In order to provide such an experience, what the security junctions need is short, fast-moving queues and the scope of detecting all the items within the scanner, eliminating the need for rummaging through baggage.
Today’s standard baggage scanners use the approach of X-Ray imaging, similar to one that the doctors use in order to detect fractures.
Such scanners work by extending ray towards the object which then penetrates through it and measures how much energy is coming back in return. This forms something like a shadow.
It is the different shapes and degrees of these shadows that determine the various items.
Unfortunately, shadows are not always what they seem to be. There are still many items that are hard to detect using the normal X-Ray scanners as it would require high-level computer processing that the scanners may not be able to handle.
The need-of-the-hour is a device that is competent enough to detect and determine the threat-status of the objects being scanned by itself while maintaining a high-speed level.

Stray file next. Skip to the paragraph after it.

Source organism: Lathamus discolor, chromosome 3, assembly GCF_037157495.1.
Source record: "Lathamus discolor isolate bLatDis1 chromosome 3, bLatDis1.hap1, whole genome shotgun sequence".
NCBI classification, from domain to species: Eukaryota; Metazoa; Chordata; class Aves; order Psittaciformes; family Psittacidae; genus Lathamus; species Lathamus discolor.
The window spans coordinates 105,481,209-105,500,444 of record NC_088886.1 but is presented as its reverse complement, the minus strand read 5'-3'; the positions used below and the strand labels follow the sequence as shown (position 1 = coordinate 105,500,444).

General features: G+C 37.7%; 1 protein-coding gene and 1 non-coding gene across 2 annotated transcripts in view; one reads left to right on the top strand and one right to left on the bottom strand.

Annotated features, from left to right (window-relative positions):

That is why a new range of advanced scanners are being introduced in the market. These scanners use technology such as computed tomography to integrate the X-Ray mediation images from various viewpoints and result in a 3D shape of the object.
It has been already introduced and used by the authorities, providing them and the passengers with many advantages (how we do not have to take out electronic items such laptops and iPads from our bags anymore).
This system has been working perfectly in identifying shape-based threats such as guns and knives. Such transmission X-Ray scanners routinely identify objects. The modern improvements such as deep learning-based image recognition algorithms enable automated recognition of a variety of threat objects.